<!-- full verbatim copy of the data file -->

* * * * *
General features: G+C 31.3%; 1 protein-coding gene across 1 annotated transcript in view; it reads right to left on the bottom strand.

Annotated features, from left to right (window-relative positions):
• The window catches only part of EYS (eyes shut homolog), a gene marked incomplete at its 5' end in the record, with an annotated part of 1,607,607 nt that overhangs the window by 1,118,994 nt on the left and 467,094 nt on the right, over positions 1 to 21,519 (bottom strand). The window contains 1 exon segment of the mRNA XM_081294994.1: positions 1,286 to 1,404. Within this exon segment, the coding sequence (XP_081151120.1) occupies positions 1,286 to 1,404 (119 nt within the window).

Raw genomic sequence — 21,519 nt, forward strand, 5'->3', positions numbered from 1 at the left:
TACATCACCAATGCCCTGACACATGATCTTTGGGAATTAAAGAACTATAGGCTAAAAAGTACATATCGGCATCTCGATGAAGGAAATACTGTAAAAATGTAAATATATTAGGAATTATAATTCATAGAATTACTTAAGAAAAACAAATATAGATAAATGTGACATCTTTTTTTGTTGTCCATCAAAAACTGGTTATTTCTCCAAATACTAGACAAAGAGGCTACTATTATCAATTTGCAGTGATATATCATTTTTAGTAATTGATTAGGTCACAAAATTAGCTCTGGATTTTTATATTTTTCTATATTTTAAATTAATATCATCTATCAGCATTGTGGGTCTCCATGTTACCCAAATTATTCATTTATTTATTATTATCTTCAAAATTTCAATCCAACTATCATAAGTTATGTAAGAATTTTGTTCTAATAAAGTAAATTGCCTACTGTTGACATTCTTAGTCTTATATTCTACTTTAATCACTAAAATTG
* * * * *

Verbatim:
General features: G+C 31.3%; 1 protein-coding gene across 1 annotated transcript in view; it reads right to left on the bottom strand.

Annotated features, from left to right (window-relative positions):
• The window catches only part of EYS (eyes shut homolog), a gene marked incomplete at its 5' end in the record, with an annotated part of 1,607,607 nt that overhangs the window by 1,118,994 nt on the left and 467,094 nt on the right, over positions 1 to 21,519 (bottom strand). The window contains 1 exon segment of the mRNA XM_081294994.1: positions 1,286 to 1,404. Within this exon segment, the coding sequence (XP_081151120.1) occupies positions 1,286 to 1,404 (119 nt within the window).

Raw genomic sequence — 21,519 nt, forward strand, 5'->3', positions numbered from 1 at the left:
TACATCACCAATGCCCTGACACATGATCTTTGGGAATTAAAGAACTATAGGCTAAAAAGTACATATCGGCATCTCGATGAAGGAAATACTGTAAAAATGTAAATATATTAGGAATTATAATTCATAGAATTACTTAAGAAAAACAAATATAGATAAATGTGACATCTTTTTTTGTTGTCCATCAAAAACTGGTTATTTCTCCAAATACTAGACAAAGAGGCTACTATTATCAATTTGCAGTGATATATCATTTTTAGTAATTGATTAGGTCACAAAATTAGCTCTGGATTTTTATATTTTTCTATATTTTAAATTAATATCATCTATCAGCATTGTGGGTCTCCATGTTACCCAAATTATTCATTTATTTATTATTATCTTCAAAATTTCAATCCAACTATCATAAGTTATGTAAGAATTTTGTTCTAATAAAGTAAATTGCCTACTGTTGACATTCTTAGTCTTATATTCTACTTTAATCACTAAAATTG